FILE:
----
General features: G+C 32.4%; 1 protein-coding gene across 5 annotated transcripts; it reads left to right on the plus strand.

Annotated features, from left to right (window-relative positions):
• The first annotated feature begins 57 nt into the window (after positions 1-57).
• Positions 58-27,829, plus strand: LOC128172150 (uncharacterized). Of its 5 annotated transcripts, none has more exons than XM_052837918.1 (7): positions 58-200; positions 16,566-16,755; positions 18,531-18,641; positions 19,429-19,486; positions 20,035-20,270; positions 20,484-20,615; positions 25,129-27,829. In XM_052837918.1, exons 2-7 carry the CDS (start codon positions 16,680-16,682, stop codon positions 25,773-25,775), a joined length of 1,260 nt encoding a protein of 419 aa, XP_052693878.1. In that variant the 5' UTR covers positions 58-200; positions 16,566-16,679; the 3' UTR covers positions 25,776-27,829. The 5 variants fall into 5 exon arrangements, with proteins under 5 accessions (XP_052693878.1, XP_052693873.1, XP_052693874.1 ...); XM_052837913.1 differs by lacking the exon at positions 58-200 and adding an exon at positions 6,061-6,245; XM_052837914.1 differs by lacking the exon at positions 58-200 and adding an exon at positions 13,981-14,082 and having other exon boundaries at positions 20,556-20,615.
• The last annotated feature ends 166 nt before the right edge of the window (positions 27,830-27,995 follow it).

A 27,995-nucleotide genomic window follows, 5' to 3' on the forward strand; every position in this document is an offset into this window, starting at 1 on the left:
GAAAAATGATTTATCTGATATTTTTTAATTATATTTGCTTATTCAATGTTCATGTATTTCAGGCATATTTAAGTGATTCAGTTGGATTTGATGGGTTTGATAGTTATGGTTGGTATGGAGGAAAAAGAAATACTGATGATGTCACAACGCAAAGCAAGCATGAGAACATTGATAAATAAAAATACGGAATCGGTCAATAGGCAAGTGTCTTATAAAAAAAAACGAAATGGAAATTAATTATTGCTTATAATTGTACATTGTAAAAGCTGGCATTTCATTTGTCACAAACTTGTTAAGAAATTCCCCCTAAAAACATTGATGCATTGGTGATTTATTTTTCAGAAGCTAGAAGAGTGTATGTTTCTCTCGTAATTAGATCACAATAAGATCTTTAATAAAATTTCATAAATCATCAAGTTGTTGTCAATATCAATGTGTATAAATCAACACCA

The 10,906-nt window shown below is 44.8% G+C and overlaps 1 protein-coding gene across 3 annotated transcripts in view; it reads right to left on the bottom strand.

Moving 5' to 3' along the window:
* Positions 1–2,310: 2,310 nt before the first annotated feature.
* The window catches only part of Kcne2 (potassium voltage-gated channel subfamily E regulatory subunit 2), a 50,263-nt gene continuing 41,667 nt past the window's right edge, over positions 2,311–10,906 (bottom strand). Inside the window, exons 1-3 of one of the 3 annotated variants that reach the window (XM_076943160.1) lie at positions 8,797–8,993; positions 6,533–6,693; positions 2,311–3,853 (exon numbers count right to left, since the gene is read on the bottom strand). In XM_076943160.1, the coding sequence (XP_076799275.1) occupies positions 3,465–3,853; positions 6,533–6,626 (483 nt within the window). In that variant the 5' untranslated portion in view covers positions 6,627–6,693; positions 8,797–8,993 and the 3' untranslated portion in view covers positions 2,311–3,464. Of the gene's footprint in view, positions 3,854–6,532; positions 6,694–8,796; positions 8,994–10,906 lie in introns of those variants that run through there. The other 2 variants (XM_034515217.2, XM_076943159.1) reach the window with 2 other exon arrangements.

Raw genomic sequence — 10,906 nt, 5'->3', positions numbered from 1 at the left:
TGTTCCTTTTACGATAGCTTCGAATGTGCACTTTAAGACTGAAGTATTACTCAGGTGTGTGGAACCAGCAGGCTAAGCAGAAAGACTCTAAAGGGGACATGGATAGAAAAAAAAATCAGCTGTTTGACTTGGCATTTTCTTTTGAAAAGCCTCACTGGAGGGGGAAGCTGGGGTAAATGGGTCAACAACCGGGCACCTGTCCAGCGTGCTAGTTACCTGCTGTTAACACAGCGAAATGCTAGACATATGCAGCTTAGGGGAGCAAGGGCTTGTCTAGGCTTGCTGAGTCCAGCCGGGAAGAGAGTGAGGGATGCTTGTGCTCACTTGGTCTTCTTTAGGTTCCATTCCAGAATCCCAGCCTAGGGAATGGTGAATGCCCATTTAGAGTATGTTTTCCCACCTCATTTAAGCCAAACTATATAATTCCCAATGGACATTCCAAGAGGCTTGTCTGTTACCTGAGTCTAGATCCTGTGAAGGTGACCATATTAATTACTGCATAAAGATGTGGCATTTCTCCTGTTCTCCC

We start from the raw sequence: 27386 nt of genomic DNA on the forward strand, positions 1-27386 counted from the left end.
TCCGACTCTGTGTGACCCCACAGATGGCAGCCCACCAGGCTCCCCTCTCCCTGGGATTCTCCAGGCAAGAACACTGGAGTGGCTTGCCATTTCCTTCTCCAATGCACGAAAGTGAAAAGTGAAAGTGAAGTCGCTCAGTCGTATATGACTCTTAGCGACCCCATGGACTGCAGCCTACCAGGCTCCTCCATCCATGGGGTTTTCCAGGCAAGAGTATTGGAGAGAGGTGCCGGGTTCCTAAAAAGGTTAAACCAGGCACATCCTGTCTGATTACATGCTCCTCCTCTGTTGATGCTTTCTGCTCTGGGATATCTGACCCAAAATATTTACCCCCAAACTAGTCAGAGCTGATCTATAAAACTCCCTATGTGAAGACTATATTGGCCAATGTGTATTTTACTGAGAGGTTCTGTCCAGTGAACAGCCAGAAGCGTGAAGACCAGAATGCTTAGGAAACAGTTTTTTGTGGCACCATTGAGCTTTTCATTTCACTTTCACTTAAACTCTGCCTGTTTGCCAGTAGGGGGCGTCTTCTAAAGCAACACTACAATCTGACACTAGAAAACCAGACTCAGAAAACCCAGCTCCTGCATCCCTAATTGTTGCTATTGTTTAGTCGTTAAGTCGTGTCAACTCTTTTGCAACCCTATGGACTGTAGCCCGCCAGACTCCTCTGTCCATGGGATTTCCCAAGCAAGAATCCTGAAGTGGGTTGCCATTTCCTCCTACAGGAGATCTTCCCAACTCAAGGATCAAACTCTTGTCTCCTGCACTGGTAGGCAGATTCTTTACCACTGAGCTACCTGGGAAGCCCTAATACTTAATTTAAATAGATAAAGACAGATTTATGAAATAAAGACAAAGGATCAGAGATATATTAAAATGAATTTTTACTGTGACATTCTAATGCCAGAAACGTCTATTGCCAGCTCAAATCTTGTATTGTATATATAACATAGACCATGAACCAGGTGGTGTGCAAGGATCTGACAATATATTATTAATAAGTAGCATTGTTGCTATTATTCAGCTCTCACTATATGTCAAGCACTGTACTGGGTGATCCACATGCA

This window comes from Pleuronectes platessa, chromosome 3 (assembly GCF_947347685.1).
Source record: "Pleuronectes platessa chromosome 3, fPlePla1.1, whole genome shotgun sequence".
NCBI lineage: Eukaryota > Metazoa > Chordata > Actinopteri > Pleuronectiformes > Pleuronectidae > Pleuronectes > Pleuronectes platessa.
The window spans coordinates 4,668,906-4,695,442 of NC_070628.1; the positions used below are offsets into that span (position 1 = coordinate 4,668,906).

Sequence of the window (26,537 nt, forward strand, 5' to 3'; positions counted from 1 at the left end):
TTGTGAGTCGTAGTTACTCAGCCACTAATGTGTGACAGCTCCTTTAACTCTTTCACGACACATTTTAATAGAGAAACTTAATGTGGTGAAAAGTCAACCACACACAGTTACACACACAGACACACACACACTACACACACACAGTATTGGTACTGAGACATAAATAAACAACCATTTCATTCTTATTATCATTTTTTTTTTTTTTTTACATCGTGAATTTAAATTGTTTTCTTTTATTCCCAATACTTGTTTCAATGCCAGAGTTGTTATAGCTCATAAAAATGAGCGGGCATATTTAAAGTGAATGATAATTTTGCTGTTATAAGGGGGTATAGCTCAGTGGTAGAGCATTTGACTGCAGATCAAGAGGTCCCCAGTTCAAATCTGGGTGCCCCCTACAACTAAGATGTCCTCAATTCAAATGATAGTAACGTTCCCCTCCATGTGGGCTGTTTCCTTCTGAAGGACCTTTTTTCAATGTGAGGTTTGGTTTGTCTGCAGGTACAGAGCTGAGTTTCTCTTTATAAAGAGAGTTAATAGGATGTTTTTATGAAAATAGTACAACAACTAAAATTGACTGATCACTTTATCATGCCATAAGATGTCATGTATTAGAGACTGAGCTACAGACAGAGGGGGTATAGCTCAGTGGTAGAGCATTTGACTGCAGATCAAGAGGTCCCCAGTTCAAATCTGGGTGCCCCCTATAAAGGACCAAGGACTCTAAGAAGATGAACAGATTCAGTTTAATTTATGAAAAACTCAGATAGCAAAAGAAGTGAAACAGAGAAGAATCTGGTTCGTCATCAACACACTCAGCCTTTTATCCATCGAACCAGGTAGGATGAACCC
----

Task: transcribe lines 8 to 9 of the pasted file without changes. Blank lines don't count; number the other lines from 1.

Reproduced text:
The 10,906-nt window shown below is 44.8% G+C and overlaps 1 protein-coding gene across 3 annotated transcripts in view; it reads right to left on the bottom strand.

Moving 5' to 3' along the window: